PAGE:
Whenever an individual with autism wanders and goes missing, the autism community rallies around that family. We do what we can to get the word out and we do it with an urgency that screams, I KNOW WHAT IS AT STAKE!
Despite your support for families affected by wandering, it will not hit home for you until it happens to you. When you have shared the flyers and sent out your tweets, you will still get under your covers at night knowing that your child is safe.
Recently, my sense of security was shattered when my son disappeared for a few minutes while we were at an amusement park. My mind immediate thought of the beach nearby and how obsessed he had been with the water from the moment we arrived. I don’t know how I would’ve survived if anything had happened to him.
As his mom, it is my duty to keep him safe. And in those brief moments, I felt like a failure. When I shared what had happened with other autism parents, I realized that my story was not unique. That is a scary thought. So many parents had gone through terrifying moments, sometimes hours, of not knowing where their child had wandered of to.
According to the AWAARE Collaboration, “wandering is the tendency for an individual to try to leave the safety of a responsible person’s care or a safe area, which can result in potential harm or injury. This might include running off from adults at school or in the community, leaving the classroom without permission, or leaving the house when the family is not looking.”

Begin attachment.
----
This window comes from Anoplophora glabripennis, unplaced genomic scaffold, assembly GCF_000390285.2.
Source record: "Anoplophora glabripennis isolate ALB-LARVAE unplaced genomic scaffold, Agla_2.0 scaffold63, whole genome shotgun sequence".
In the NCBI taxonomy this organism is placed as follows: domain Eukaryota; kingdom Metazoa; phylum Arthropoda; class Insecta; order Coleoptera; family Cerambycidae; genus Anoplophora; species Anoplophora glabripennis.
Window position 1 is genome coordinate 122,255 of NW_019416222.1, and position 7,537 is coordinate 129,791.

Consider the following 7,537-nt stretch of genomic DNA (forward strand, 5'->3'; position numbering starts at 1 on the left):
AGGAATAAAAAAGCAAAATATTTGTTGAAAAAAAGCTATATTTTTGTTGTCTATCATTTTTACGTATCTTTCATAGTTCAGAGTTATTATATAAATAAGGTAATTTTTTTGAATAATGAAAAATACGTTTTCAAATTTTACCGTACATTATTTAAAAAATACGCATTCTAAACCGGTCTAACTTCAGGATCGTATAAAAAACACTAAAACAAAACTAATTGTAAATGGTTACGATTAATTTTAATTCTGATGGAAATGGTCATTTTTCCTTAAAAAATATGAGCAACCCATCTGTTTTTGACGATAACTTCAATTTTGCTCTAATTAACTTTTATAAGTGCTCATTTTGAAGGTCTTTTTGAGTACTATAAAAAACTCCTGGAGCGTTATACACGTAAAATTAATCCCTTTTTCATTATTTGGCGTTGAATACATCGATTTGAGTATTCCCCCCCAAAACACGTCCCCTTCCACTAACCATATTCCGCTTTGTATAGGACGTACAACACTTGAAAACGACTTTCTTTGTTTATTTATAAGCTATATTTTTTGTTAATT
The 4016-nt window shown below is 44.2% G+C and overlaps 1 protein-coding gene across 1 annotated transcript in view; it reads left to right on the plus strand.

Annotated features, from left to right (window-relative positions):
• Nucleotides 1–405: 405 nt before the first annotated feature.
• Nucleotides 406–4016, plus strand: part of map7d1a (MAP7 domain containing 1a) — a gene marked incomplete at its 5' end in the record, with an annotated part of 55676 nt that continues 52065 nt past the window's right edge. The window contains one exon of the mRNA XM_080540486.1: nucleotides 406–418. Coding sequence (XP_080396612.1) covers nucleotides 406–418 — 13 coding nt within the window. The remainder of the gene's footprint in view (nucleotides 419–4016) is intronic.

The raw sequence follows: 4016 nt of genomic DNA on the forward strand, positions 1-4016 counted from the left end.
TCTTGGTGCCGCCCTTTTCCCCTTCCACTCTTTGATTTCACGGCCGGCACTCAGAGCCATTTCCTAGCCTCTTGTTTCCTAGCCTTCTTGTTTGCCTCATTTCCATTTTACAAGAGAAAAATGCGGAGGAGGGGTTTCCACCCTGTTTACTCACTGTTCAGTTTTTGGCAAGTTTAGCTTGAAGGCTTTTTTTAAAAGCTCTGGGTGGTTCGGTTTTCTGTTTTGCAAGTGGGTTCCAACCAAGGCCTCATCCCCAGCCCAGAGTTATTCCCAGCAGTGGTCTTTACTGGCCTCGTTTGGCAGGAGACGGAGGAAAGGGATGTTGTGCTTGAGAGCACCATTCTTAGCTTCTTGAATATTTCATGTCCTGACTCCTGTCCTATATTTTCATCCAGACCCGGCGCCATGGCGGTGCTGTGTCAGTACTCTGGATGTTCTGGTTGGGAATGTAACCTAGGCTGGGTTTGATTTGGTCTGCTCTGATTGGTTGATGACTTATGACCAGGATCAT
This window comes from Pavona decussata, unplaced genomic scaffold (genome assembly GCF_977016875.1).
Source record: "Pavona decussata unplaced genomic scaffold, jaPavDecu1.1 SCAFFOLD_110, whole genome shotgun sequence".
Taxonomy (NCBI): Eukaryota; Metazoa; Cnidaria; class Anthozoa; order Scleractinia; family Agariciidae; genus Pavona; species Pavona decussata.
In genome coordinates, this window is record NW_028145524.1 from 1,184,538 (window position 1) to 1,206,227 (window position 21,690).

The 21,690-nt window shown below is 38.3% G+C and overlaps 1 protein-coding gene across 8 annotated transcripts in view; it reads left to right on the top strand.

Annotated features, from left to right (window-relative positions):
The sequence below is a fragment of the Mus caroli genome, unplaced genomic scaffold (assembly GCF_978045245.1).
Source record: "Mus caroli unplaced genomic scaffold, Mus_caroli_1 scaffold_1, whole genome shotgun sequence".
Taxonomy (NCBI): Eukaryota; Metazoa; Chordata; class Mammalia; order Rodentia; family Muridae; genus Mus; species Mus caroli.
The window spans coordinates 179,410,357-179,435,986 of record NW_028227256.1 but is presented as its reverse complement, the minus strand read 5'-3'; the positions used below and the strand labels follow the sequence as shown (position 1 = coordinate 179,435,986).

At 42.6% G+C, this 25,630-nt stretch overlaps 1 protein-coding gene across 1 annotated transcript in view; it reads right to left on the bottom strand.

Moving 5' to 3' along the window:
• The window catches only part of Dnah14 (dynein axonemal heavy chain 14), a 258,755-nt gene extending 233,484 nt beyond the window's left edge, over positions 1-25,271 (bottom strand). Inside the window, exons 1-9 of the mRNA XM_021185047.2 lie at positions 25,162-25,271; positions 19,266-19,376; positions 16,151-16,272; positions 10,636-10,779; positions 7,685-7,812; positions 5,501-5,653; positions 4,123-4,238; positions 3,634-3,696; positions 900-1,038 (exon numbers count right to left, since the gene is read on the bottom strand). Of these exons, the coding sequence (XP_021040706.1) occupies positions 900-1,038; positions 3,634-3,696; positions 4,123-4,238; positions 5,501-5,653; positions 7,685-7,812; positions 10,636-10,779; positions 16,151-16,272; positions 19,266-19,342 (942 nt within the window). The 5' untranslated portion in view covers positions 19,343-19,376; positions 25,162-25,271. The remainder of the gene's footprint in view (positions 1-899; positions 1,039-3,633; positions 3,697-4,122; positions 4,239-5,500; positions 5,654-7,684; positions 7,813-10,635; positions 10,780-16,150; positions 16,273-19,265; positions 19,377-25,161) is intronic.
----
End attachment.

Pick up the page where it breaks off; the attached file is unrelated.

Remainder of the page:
They also state that nearly half of individuals with autism wander. This is a scary fact. A fact that autism families know too well. It is scary because it can end in death and frankly no parent should have to bury their child.
It can happen to even the most vigilant family. I know when these incidents happen people ignorantly ask why parents can’t just watch their kids. It is not that simple. It is impossible for any human being to keep their eyes on another person 24/7. If you know someone who is able to do this, please let me know.
If your child wanders, here are some items that need to be on your to-do list:
- Have it noted on your child’s Individualized Education Program (IEP). This holds the school and school district accountable.
- Teach your child how to swim.
- Get your child a tracking device.
- Take your child’s fingerprints.
- Include additional identification methods that can help someone contact you if your child is found. Example: shoe tags, ID bracelets or chains, ID cards, etc.
- Make sure you have added support when you travel with your child. This can include support staff or even a family member.
For more information on wandering and how you can keep your child safe, please visit the AWAARE Collaboration’s Web site.
BMWK: Does your child wander? What strategies do you use to keep your child safe?
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